News & Notes

26th Edition of Parampara Festival

Is there any Supreme Spirit responsible for this phenomenal universe’s creation, sustenance and dissolution? If so, how does one realise and visualise that cosmic existence transcend the limits of time and space?

Kuchipudi performer Yamini Reddy had been pondering these questions until she chanced upon Pandu Ranga Rao’s book, Universe that is God. The book was inspirational, according to Yamini. The Reddy family set their imaginative minds to work out creative ways to express ideas and find answers to the eternal questions in a dance-drama in the Kuchipudi idiom for the 26th edition of the Parampara festival.

The production finally took shape, and the presentation was an auditory and visual meditation on Lord Venkateswara as a manifestation of the Supreme Spirit of the universe. The Reddys believe that through dance, one can enter a meditative state similar to ritualistic chanting, which can change an individual’s physical and metaphysical status.


While mantras or ritualistic chanting are an auditory manifestation of energy, sacred shapes form their visual counterpart. Sacred geometry is the ancient belief that shapes and mathematical designs lie behind all creation.

The straight line signifies time and growth. The ‘bindu’ is the point from where everything emanates and into which everything dissolves. The circle, with its continuous nature, represents the revolution of the planets, totality manifestation or ether. The triangle stands for Siva’s masculine energy or ‘prajnya’- insight. The inverted triangle shows Sakthi—feminine energy or ‘upaya’—the means. The hexagon, an intersection of the two triangles, represents the cosmic union called ‘evam’, and the lotus symbolises purity and transcendence.

These sacred shapes were explored through nritta by Yamini Reddy, Prakriti Prashant, Noor Kaur Chopra and Pernia Quereshi in Kuchipudi. Here the dancers explored the Supreme being through synchronous movements of the body and fast-paced rhythm, attempting to re-create the sacred shapes.

Aesthetically rendering Geetopadesam, gurus Raja-Radha Reddy presented how the great battle of Mahabharata was fought to restore human values and re-establish dharma/righteousness through the leadership of Lord Krishna or Lord Venkateswara.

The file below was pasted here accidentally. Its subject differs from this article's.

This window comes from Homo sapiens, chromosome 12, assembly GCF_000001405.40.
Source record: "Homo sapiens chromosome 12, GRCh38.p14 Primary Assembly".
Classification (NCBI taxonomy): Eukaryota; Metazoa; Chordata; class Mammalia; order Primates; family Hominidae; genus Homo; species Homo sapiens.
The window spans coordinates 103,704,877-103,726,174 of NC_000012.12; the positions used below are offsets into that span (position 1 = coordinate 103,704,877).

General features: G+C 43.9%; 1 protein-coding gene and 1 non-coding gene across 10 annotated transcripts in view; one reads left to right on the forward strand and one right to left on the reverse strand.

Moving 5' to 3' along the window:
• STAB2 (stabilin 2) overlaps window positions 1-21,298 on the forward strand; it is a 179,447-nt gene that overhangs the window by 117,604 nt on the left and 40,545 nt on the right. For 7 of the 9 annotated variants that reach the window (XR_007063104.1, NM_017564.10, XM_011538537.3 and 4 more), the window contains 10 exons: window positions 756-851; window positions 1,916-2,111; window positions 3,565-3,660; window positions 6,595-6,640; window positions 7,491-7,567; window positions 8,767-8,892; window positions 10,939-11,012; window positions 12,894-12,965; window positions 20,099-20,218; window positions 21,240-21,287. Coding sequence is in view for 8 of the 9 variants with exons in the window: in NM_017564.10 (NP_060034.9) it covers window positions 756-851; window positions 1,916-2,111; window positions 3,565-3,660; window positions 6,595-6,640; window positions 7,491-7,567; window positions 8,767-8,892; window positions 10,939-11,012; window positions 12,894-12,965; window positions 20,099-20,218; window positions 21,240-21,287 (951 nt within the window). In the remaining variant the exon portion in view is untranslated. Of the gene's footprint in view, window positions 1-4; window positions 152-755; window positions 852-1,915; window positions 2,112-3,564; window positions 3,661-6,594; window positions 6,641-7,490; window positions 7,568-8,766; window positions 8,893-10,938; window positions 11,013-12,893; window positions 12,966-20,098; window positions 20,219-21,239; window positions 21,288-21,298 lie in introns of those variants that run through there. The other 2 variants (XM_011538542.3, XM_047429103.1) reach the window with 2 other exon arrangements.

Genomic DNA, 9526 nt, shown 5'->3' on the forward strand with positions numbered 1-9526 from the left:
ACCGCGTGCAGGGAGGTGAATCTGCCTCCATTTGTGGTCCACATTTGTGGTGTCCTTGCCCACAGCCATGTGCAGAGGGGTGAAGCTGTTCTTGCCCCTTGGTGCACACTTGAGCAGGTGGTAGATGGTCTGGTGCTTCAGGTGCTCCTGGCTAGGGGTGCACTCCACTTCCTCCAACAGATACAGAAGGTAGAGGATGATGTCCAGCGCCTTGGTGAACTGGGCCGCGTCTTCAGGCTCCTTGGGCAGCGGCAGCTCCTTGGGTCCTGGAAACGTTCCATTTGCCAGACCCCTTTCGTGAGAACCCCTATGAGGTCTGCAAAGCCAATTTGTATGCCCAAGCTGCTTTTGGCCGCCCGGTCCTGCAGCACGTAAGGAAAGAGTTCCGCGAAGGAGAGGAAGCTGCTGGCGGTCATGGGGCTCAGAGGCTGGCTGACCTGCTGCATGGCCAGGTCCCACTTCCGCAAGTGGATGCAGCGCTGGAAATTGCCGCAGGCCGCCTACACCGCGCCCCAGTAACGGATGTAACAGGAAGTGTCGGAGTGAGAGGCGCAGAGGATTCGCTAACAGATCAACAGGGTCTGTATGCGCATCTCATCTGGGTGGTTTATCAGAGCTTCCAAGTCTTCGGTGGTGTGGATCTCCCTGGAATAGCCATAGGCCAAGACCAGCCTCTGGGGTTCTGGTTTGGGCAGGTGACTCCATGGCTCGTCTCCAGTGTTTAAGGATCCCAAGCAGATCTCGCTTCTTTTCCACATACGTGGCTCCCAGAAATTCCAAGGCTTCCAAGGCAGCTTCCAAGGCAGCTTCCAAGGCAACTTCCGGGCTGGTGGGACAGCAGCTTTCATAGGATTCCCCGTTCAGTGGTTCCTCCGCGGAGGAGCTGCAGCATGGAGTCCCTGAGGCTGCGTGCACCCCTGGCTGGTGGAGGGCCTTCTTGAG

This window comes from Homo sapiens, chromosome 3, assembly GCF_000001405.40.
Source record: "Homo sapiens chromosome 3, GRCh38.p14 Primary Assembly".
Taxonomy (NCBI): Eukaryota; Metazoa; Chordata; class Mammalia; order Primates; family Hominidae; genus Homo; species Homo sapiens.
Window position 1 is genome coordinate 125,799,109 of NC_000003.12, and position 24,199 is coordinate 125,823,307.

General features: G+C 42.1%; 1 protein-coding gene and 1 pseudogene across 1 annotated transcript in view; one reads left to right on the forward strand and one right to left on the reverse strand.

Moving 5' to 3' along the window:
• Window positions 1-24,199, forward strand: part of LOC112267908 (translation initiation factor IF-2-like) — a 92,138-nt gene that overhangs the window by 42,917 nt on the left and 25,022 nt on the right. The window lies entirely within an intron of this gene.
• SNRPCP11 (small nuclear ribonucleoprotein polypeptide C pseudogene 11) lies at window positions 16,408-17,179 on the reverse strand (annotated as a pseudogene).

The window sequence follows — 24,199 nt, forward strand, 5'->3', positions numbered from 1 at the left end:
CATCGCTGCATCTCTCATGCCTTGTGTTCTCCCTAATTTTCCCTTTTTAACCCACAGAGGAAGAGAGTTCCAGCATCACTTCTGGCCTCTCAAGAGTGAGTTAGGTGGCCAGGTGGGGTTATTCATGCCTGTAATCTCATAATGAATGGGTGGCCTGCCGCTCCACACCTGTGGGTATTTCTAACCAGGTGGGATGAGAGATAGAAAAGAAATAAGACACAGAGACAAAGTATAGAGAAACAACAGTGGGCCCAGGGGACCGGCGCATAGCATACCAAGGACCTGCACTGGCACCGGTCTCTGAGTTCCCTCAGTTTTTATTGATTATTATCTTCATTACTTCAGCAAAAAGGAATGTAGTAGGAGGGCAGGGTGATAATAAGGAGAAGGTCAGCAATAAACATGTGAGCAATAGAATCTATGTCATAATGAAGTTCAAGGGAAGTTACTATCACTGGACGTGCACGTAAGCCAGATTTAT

While the Geeta is in the form of a dialogue with complete sentences, Vishnu Sahasranamam chants the name of Lord Vishnu. While one text prepares one for poise and purposeful action, the other sums up the good and bad effects of the action and prepares an outline for the establishment of peace amidst chaos and confusion. Chanting in the language of dance as worship was appreciated in the eloquence of silence.

Tarangam or waves—an ancient tradition—was the last piece that lifted the rasikas to realms of complete ‘ananda’. Yamini, Noor, Pernia and Prakriti danced on the rim of brass plates. Their concentration on the rhythmical aspect of the music symbolically lifted them to a level where all worldly gains paled.

On the nattuvangam Kaushalya Reddy with the distinct quality of her sollus, where vocalists Deevi Ravikant and Lavanya Sundaram, mridangist Mamillapalli Chandrakant, violinist V.S.K. Annadorai and flautist Kiran Kumar were at their best.

In the coolness of approaching winter, sarod wizard Amjad Ali Khan created a warming effect in the second half of the evening with alaap and jor in ragas Jhinjoti and Durga. The strumming of the strings of his sarod with his nails created beauty. Percussionist Ramkumar Mishra was a fitting accompanist, pleasing the audience with his tala and laya.


A varnam in Meera bhajan in the Rajasthani language was presented by the well-known Bharatanatyam exponent Rama Vaidyanathan in the first half of the second evening. It was a surprise that regaled connoisseurs. That she was a true follower of the parampara system, where one passes the learnt technique to the next generation after adding something of their own creativity, was discernible in Rama’s rendition. Sudha Raghuraman’s vocal rendition of Jhuk ayi badaria saavan ki in Jog, Varunakriya, Megh Malhar, Vasant and, lastly, Des, was mesmerising. Rama Vaidyanathan’s abhinaya skills were as charming as the crispness in her pure dance.

Vidushi Aruna Sairam, well-known for enunciating each word of the song distinctly while keeping intact her voice modulation, was welcomed by aficionados. She had the rasikas in her grip as they welcomed her choice of songs. Time passed in the twinkle of an eye. The nuances of raga Abhogi, in a composition of Gopala Krishna Bharati and verses of the Devi from Lalita Sahasranamam were savored with relish. Muthuswami Dikshitar’s raga Amritavarshini, and her take on Saint Namdev who turned his maid Janabai into a great devotee, along with Purandara Dasa’s Kannada song Ragi tandira and Oothukadu’s Maadu meikkum Kanna – the shared common culture that came out of her goodie bag were heavenly. She sang a Kalinga Nartana tillana of Oouthukadu Venkata Subbaiyer in raga Nata as the concluding piece.